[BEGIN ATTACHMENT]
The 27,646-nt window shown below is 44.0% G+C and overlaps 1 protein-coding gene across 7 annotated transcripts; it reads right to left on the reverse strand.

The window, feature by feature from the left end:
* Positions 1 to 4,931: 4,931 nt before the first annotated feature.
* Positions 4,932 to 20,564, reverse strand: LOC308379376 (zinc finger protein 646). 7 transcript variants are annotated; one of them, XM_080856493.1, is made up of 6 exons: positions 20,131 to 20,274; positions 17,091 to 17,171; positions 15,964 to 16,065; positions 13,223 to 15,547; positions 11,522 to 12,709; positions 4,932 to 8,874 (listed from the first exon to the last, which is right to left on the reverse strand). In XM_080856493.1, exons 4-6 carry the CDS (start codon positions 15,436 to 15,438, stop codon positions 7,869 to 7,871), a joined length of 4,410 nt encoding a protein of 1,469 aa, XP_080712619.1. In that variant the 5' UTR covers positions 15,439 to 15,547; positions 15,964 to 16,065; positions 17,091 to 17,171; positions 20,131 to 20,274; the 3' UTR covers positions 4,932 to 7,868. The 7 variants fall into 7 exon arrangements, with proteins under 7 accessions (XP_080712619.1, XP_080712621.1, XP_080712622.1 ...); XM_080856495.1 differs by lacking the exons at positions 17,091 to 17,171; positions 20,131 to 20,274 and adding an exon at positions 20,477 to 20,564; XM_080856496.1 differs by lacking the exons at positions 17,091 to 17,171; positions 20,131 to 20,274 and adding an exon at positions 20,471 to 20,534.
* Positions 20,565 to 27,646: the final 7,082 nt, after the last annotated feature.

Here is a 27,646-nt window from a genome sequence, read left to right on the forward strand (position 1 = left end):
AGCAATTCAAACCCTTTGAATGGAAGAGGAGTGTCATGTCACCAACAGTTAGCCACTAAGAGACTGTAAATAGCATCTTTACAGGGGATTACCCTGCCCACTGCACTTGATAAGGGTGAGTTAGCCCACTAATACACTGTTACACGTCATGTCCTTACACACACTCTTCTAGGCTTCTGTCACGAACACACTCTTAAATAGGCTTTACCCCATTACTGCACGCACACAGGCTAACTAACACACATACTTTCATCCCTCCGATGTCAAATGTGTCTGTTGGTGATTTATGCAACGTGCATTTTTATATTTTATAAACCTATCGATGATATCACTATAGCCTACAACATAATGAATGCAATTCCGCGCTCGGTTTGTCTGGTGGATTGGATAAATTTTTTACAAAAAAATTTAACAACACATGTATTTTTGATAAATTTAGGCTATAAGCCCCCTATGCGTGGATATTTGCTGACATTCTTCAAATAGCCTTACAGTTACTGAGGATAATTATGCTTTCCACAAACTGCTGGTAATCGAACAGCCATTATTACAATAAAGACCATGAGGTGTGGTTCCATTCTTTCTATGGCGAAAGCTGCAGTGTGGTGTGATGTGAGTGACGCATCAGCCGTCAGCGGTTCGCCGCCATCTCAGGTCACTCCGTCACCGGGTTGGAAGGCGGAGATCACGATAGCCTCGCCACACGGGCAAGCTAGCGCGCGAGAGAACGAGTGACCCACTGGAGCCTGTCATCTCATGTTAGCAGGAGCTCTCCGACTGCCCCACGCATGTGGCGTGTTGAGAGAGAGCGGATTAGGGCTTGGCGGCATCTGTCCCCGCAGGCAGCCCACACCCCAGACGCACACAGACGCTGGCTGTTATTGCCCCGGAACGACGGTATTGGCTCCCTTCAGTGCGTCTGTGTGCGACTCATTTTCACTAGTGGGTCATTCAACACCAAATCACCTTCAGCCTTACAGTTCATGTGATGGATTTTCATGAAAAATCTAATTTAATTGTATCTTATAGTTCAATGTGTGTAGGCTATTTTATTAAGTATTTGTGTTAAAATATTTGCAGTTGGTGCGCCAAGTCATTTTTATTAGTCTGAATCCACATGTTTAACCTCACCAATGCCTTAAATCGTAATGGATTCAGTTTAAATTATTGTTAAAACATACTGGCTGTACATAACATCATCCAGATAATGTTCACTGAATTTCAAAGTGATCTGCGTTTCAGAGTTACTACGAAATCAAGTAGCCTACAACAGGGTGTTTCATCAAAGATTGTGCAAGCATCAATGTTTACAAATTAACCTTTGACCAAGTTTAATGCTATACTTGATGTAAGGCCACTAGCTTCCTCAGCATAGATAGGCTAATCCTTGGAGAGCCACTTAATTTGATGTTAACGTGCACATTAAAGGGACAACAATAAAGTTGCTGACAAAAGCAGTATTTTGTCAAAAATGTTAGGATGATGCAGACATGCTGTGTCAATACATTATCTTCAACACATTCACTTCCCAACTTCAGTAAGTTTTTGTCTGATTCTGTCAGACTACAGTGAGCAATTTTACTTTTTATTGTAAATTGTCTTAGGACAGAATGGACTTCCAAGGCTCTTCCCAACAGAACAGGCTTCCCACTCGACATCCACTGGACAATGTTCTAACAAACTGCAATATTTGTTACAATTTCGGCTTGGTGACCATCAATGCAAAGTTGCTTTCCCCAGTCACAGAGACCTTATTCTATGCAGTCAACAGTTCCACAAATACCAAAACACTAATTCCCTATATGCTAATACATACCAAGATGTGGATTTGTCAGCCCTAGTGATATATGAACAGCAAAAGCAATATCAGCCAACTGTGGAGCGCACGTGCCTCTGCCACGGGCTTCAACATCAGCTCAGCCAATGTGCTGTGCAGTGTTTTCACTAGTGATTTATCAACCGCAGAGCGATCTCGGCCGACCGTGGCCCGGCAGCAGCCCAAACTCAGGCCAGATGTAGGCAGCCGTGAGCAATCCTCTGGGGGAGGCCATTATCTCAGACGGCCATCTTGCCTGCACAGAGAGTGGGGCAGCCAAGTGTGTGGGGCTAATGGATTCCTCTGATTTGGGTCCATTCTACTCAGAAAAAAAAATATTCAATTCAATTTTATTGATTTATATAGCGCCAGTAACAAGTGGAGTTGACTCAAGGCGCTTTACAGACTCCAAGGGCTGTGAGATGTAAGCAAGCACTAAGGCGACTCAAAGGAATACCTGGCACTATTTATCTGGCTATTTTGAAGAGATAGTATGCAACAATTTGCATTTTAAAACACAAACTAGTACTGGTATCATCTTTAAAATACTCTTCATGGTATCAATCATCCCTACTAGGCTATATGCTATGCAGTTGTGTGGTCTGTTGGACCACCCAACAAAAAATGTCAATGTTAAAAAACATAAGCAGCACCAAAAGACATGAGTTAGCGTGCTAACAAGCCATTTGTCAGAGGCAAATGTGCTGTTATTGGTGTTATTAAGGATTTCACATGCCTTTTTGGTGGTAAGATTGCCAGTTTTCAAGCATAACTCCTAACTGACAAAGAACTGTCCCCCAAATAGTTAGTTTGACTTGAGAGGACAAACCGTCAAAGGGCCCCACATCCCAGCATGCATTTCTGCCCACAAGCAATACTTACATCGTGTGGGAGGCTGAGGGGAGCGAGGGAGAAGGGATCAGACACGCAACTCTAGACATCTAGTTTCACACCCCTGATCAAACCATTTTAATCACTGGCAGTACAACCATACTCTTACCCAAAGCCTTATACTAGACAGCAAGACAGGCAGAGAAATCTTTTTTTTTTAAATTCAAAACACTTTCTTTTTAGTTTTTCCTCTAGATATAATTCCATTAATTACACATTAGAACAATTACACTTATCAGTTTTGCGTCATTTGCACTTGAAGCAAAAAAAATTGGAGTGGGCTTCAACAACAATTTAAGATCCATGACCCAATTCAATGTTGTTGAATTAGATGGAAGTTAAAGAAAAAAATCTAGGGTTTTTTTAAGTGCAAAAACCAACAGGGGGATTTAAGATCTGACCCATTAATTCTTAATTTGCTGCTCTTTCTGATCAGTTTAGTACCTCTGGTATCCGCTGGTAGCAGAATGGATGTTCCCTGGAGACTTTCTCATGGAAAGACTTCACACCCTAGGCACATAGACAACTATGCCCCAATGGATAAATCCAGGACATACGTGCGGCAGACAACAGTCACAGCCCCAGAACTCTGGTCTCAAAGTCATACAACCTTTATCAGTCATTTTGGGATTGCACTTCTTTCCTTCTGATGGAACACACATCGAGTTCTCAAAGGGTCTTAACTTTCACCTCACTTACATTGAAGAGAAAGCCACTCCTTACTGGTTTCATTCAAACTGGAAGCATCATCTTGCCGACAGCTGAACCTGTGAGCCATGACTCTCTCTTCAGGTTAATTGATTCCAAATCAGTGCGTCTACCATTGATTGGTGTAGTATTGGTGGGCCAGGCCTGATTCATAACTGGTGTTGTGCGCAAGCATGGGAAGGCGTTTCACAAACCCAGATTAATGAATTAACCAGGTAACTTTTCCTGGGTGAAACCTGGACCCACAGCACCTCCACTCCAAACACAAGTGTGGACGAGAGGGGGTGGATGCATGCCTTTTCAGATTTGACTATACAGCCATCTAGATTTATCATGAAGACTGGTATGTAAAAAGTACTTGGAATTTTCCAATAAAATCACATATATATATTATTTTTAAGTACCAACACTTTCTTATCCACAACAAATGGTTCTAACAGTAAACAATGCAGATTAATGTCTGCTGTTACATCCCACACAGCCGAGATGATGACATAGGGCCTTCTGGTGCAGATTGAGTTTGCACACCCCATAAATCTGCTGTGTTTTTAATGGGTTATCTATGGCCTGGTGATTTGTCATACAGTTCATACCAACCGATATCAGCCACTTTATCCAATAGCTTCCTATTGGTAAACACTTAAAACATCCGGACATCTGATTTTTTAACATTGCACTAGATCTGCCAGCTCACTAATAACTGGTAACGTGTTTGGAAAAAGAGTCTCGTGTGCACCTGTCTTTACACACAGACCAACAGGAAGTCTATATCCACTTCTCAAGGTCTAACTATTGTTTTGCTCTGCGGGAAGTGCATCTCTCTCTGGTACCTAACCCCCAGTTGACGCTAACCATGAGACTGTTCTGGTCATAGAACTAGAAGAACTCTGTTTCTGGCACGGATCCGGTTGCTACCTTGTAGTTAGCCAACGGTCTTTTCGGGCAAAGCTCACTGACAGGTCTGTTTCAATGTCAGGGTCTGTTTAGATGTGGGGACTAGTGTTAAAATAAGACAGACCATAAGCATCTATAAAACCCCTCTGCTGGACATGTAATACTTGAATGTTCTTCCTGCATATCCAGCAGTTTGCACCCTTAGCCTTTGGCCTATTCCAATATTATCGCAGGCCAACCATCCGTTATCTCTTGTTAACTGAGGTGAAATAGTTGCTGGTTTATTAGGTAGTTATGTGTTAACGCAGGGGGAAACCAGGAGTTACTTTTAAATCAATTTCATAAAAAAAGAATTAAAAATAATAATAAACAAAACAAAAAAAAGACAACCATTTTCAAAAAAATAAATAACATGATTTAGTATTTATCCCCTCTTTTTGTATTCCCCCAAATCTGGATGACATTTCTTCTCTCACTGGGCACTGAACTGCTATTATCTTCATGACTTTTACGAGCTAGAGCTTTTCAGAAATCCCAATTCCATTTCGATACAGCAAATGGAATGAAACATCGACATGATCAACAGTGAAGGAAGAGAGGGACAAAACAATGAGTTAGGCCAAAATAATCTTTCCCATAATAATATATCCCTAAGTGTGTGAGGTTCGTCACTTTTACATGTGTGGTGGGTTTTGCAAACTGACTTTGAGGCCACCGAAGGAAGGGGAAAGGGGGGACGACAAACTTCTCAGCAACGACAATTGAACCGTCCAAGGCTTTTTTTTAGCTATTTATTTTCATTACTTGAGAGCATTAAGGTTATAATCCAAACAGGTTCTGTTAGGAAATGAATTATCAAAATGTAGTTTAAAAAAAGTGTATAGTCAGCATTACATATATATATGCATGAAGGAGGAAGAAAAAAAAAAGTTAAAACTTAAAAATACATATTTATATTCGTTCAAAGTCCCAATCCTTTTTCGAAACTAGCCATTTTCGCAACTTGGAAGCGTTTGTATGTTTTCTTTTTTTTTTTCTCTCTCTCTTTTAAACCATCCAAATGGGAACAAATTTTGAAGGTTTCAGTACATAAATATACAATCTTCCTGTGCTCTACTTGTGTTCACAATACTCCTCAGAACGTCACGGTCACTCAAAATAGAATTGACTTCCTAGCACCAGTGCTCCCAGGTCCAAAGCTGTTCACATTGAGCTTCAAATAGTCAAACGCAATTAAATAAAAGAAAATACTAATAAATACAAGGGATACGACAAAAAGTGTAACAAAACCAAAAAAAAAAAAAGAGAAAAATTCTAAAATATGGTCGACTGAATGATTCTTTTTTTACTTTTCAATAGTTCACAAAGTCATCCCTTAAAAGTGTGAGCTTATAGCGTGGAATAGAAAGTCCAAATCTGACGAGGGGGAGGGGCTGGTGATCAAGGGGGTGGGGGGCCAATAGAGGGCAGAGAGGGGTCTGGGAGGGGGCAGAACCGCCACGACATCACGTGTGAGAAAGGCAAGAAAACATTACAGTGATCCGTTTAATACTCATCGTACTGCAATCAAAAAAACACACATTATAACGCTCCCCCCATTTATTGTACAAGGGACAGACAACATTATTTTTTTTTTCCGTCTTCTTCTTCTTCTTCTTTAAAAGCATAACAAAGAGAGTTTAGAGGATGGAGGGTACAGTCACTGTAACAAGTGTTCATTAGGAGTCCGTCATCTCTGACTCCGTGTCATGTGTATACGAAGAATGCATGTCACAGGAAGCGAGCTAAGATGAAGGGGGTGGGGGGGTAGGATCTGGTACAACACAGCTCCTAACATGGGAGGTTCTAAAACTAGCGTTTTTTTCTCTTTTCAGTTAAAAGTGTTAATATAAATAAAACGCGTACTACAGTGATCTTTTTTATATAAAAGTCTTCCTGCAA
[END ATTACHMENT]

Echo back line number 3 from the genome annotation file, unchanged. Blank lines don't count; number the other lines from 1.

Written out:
* Positions 1 to 4,931: 4,931 nt before the first annotated feature.